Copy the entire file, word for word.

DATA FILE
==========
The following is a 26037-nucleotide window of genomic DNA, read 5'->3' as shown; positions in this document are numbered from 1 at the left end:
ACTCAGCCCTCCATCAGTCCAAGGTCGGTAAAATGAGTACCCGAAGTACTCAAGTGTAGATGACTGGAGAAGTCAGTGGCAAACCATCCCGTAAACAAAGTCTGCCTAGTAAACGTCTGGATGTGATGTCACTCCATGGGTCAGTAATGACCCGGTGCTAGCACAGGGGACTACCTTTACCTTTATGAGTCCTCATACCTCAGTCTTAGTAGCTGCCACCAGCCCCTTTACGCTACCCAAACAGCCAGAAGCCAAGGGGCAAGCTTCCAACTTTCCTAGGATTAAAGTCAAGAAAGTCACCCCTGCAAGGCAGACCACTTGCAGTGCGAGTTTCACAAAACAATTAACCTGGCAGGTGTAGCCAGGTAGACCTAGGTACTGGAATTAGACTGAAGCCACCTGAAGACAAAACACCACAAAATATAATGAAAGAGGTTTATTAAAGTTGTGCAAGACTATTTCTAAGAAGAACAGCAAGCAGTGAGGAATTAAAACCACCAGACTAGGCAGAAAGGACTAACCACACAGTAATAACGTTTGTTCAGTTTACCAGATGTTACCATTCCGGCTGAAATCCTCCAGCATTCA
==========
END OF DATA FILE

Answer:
The following is a 26037-nucleotide window of genomic DNA, read 5'->3' as shown; positions in this document are numbered from 1 at the left end:
ACTCAGCCCTCCATCAGTCCAAGGTCGGTAAAATGAGTACCCGAAGTACTCAAGTGTAGATGACTGGAGAAGTCAGTGGCAAACCATCCCGTAAACAAAGTCTGCCTAGTAAACGTCTGGATGTGATGTCACTCCATGGGTCAGTAATGACCCGGTGCTAGCACAGGGGACTACCTTTACCTTTATGAGTCCTCATACCTCAGTCTTAGTAGCTGCCACCAGCCCCTTTACGCTACCCAAACAGCCAGAAGCCAAGGGGCAAGCTTCCAACTTTCCTAGGATTAAAGTCAAGAAAGTCACCCCTGCAAGGCAGACCACTTGCAGTGCGAGTTTCACAAAACAATTAACCTGGCAGGTGTAGCCAGGTAGACCTAGGTACTGGAATTAGACTGAAGCCACCTGAAGACAAAACACCACAAAATATAATGAAAGAGGTTTATTAAAGTTGTGCAAGACTATTTCTAAGAAGAACAGCAAGCAGTGAGGAATTAAAACCACCAGACTAGGCAGAAAGGACTAACCACACAGTAATAACGTTTGTTCAGTTTACCAGATGTTACCATTCCGGCTGAAATCCTCCAGCATTCA